Paige Wilde - My lesson with William at the Billy Stud!
This month’s blog is probably the most exciting yet! This week I had my HQ bursary lesson with William Funnell down in Surrey at The Billy Stud. The 4-hour journey there was definitely worth it as Buddy and I learnt so much and had such an amazing time. This month I get to share with you all of the details and training exercises that I completed in my lesson and also some photos from behind the scenes at The Billy Stud.
Buddy is usually quite ‘lazy’ to warm up. I do struggle to get him off of the leg and Will could see that straight away, so he brought me on a circle around him and we did some exercises to help with that and to encourage Buddy to be sharper within the walk and trot. To start with, he pointed out that my knee needed to be more relaxed so that I could use my lower leg more effectively, but also that Buddy needed to keep his poll lowered and be more forwards into transitions rather than switching off.
Within the walk, I asked Buddy to lengthen and shorten his steps because William said this would also help the trot be more engaged. “The horse should listen to your leg on the first time of asking not the third, fourth, fifth”. The more we did, the sharper his transitions became between the walk and trot and also within the pace, where we asked for some extension and then collection. There wasn’t too much to work on in the canter, I just had to make sure that even if he was looking around the arena and jumps, he was still focusing on my leg aids.
Raised canter pole to a vertical:
The first jump exercise we worked on was just a simple cavaletti on a short 4 strides down to a vertical which was put up each time I came around to it. We had 5 aims to work on each time:
Keep him straight in his head and neck
Keep the canter forwards through the turns
Get him sat on his hind legs
Leave room for the last stride down the distance
Let him use his head and neck after the fence
To get the best jump out of him, I had to make sure I softened through my hands over the fence and on landing, to allow him to use himself properly.
Once we’d done this a few times, the exercise developed into the Raised pole on 4 to an oxer:
Once it became an oxer, I had him waiting enough so that he could then go more off of the leg and forward. Will also put a placing pole after the fence to encourage straightness and assist Buddy with his changes after a fence. We then progressed from this exercise to just jumping the oxer without the cavaletti. Will told me to get a good, forward canter before the fence and then to carry this through the turn so that I could then sit him back after the turn if I needed to. Buddy jumped this very nicely and I didn’t realise how wide it had gotten till I watched the videos back!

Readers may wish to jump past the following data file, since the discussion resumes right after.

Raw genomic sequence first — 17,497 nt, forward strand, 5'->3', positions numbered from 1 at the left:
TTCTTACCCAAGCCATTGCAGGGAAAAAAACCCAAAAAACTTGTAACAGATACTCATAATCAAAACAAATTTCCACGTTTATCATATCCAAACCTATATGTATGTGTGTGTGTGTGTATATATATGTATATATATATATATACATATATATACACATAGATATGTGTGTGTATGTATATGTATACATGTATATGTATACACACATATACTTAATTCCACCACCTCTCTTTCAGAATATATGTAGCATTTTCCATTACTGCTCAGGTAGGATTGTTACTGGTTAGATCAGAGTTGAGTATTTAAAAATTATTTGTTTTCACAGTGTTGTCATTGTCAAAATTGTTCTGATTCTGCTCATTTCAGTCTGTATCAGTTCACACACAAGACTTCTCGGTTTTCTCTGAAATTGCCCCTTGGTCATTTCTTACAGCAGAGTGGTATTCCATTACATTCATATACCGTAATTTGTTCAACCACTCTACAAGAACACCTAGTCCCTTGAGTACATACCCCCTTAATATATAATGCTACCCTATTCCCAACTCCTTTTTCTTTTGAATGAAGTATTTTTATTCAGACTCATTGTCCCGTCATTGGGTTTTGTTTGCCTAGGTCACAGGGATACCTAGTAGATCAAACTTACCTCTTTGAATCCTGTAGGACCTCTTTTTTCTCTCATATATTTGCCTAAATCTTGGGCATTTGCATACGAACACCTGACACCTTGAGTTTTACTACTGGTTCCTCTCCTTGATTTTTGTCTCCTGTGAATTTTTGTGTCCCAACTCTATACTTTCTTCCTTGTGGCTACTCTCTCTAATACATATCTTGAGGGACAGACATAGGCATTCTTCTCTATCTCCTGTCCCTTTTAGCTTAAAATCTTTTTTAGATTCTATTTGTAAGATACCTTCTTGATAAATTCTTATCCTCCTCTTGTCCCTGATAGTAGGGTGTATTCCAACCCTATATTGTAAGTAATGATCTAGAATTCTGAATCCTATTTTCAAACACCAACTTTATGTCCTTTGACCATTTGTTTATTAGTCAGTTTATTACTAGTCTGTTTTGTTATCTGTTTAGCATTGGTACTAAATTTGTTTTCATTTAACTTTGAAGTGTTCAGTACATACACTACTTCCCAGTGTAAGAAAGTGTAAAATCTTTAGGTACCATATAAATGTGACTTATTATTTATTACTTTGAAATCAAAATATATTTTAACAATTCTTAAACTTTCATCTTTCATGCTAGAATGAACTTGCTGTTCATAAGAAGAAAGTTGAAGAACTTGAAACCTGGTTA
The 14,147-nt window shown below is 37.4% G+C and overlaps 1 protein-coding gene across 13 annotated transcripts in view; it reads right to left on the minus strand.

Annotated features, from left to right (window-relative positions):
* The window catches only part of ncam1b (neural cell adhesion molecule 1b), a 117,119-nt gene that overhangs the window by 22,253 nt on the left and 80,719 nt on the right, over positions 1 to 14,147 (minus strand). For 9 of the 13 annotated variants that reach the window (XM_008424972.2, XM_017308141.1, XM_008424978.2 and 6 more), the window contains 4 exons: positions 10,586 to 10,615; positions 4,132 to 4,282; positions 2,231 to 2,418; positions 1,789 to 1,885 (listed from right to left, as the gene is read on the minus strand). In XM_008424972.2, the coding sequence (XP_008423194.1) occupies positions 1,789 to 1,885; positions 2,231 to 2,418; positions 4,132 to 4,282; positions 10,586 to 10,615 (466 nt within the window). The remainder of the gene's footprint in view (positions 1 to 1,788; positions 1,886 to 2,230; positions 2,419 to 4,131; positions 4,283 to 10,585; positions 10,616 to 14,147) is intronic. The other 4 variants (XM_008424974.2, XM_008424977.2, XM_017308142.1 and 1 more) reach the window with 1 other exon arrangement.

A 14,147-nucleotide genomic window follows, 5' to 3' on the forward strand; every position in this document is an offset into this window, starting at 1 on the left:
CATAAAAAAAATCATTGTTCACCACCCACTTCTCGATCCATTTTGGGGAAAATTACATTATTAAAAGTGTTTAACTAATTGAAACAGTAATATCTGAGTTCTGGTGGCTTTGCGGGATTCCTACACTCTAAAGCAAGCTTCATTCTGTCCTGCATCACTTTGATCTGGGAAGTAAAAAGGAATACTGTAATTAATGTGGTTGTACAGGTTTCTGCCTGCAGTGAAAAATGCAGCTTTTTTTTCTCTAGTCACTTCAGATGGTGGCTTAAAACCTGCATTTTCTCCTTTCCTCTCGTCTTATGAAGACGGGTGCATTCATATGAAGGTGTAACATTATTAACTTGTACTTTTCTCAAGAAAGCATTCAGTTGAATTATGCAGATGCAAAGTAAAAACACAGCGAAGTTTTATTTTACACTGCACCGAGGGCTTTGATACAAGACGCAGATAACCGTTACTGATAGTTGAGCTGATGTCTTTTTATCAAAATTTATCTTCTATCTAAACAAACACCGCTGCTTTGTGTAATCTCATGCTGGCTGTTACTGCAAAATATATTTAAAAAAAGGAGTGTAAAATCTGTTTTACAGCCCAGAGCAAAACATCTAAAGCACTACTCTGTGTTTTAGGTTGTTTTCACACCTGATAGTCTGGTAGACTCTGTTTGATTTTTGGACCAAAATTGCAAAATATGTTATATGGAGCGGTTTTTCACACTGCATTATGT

William’s Top Tip for me: “Don’t be afraid to give him a bloody good kick if he doesn’t listen to you in the walk!” which I felt as though I definitely needed reminding of.
Jumping around a course:
Our main objectives were letting him travel around the course , making sure I had the same rhythm at the beginning of the course that I had at the end and pushing him forwards on the landing. The second time I went around the course, I made sure to put these actions into place which meant it went so much better than the first course. Something else I’m without doubt guilty of is finishing the course and then just letting Buddy collapse back into the walk, which Will quite rightly pointed out I shouldn’t allow because otherwise I’m “untraining” him from all the warm up work I did at the beginning of the session. I should instead keep him trotting for a while and keep throwing in a few transitions to make sure the horse is still listening to me.
William said that the main thing I needed to work on around a course is actually something before I’ve even started. When I ask for the canter, I need to be able to get straight up into the correct ‘gear’ which I want to go around the course in. It should not take 5/6 strides to get him up to that, I want the forward canter that I had at the end of the course right from the get go.
And here's some other final thoughts from Will I wanted to share - that really stuck with me...
“It’s all about repetition, you need to keep asking for what you want and being consistent in the way you ask them.”
“What you can’t get them to do in the walk, you cannot expect them to do in the trot or canter.”
Will’s thoughts on Buddy:
“I like him, he’s cute” which is pretty high praise from a showjumper of that level who sees so many different horses every day!
Overall, I had such a fabulous experience and I am so incredibly lucky to have had the opportunity to take Buddy down there and learn so much. William also very kindly gave us a tour of the yard where we got to meet many of the horses including the infamous Billy Congo- now that’s a claim to fame! It is such a huge operation and you don’t realise how much goes on behind the scenes. All the staff were lovely and the facilities were amazing.
I cannot thank HorseQuest enough for all they have done for myself and the horses this year, they have been unbelievably supportive and the lesson was the cherry on top of the cake!
So, what’s next? Well, I head to Arena UK next week with both horses so let’s hope Buddy and I can take all we’ve learnt into the ring- where we jump our first 120!
I will update you all as soon as I can on @paigewilde.sj and of course on here. I hope you’ve found the blog helpful with your own horses at home too.
Until next time,